There has been much concern over the possibility of a powerful positive feedback from melting arctic ice (caused by human warming of the arctic), in this case the rapid release of massive quantities of methane from below the surface into the atmosphere. Since methane is a very potent greenhouse gas, this would amplify the warming significantly and possibly cause dangerous, runaway climate change. This idea is supported by what I think is a minority view in the scientific literature, with many papers arguing against such alarm. Despite this, papers like this made waves in the media with claims of $60 trillion damages from the “methane time bomb”, as it has become known. Such claims are very unlikely, and were disputed hotly in the journal in which they were published. Furthermore, papers that do not even cite Whiteman et al. 2013 point to a less threatening situation. I will cover them here.
First is Near-surface permafrost degradation: How severe during the 21st century? This paper argues that a massive release of methane from melting arctic permafrost is dubious.
Second is Ancient Permafrost and a Future, Warmer Arctic. This paper reports that permafrost in subarctic Canada has survived interglacial periods which were warmer and lasted longer than the present one. This would imply that, at least to a certain degree of warming, much arctic permafrost will survive.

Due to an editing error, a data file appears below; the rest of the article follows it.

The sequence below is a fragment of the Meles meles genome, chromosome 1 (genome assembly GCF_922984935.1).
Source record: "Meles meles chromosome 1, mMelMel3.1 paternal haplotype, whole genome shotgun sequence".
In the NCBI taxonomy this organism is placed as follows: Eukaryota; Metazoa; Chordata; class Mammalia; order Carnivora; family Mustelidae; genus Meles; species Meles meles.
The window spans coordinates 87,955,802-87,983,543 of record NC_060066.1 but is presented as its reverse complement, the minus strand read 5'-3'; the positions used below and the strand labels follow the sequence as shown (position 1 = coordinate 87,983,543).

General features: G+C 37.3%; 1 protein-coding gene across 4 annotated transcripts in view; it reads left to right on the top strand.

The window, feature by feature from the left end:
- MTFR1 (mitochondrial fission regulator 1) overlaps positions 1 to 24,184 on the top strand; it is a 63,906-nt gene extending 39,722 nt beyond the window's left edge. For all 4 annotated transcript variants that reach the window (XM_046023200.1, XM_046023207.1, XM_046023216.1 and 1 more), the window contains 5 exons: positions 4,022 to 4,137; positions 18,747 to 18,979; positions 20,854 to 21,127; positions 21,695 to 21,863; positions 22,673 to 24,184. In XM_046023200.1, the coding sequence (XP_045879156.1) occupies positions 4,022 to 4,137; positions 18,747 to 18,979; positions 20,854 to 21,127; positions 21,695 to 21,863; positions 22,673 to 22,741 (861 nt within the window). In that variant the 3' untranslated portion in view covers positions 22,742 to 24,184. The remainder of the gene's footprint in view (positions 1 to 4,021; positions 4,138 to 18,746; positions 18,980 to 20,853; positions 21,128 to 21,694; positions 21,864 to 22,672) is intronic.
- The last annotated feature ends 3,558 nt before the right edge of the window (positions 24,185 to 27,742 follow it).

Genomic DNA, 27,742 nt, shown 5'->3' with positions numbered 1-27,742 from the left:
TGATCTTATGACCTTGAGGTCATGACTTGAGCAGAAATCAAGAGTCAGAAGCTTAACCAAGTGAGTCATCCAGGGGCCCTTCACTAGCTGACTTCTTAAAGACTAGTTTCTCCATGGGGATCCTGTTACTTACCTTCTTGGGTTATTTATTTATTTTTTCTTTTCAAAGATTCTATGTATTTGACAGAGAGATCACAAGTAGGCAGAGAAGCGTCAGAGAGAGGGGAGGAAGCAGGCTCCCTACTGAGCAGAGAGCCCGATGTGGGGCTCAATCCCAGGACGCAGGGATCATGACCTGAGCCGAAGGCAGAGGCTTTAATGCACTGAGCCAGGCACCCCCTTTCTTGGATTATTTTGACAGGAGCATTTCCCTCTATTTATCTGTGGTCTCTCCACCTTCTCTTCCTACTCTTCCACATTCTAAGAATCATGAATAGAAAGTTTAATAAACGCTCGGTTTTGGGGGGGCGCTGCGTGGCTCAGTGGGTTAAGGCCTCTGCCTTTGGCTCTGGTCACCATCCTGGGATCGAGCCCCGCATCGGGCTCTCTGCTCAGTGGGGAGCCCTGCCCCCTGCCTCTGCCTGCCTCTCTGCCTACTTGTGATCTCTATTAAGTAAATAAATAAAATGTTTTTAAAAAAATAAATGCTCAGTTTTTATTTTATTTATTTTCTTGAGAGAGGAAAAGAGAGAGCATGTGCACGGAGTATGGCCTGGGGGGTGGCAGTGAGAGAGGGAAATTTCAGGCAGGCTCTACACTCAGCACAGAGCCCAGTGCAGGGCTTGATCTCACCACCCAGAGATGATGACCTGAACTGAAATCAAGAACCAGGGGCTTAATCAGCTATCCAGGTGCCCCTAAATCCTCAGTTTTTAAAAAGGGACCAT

Third is Shrub expansion may reduce summer permafrost thaw in Siberian tundra. This paper argues that arctic shrub growth, which is expected with warming, may partially offset future permafrost thawing.
Fourth is Fluxes and fate of dissolved methane released at the seafloor at the landward limit of the gas hydrate stability zone offshore western Svalbard. This paper argues than most methane released from the seabed in Svalbard does not reach the atmosphere, preventing it from contributing to warming. There is a press release for the paper here.
Fifth is Extensive release of methane from Arctic seabed west of Svalbard during summer 2014 does not influence the atmosphere. This paper’s conclusions are similar to the fourth’s: that most methane being released from the Svalbard seabed does not reach the atmosphere. There is a press release for the paper here.
Sixth is No signiﬁcant increase in long-term CH 4 emissions on North Slope of Alaska despite signiﬁcant increase in air temperature. This paper argues that despite a significant increase in air temperature on the North Slope of Alaska, there has not been a significant increase in methane emissions. This means, they argue, that the arctic may not contribute significantly to methane emissions in the future if they continue at this trajectory. There is a press release for the paper here.
Seventh is Over-estimating climate warming-induced methane gas escape from the seafloor by neglecting multi-phase flow dynamics. This paper argues that by neglecting dynamics of seafloor methane, analyses can overestimate by orders of magnitude the amount of methane that will escape to the surface and provide a positive feedback.
So, in conclusion, though melting arctic ice may emit some methane into the atmosphere, the effect most likely will not be highly significant and virtually certainly not catastrophic.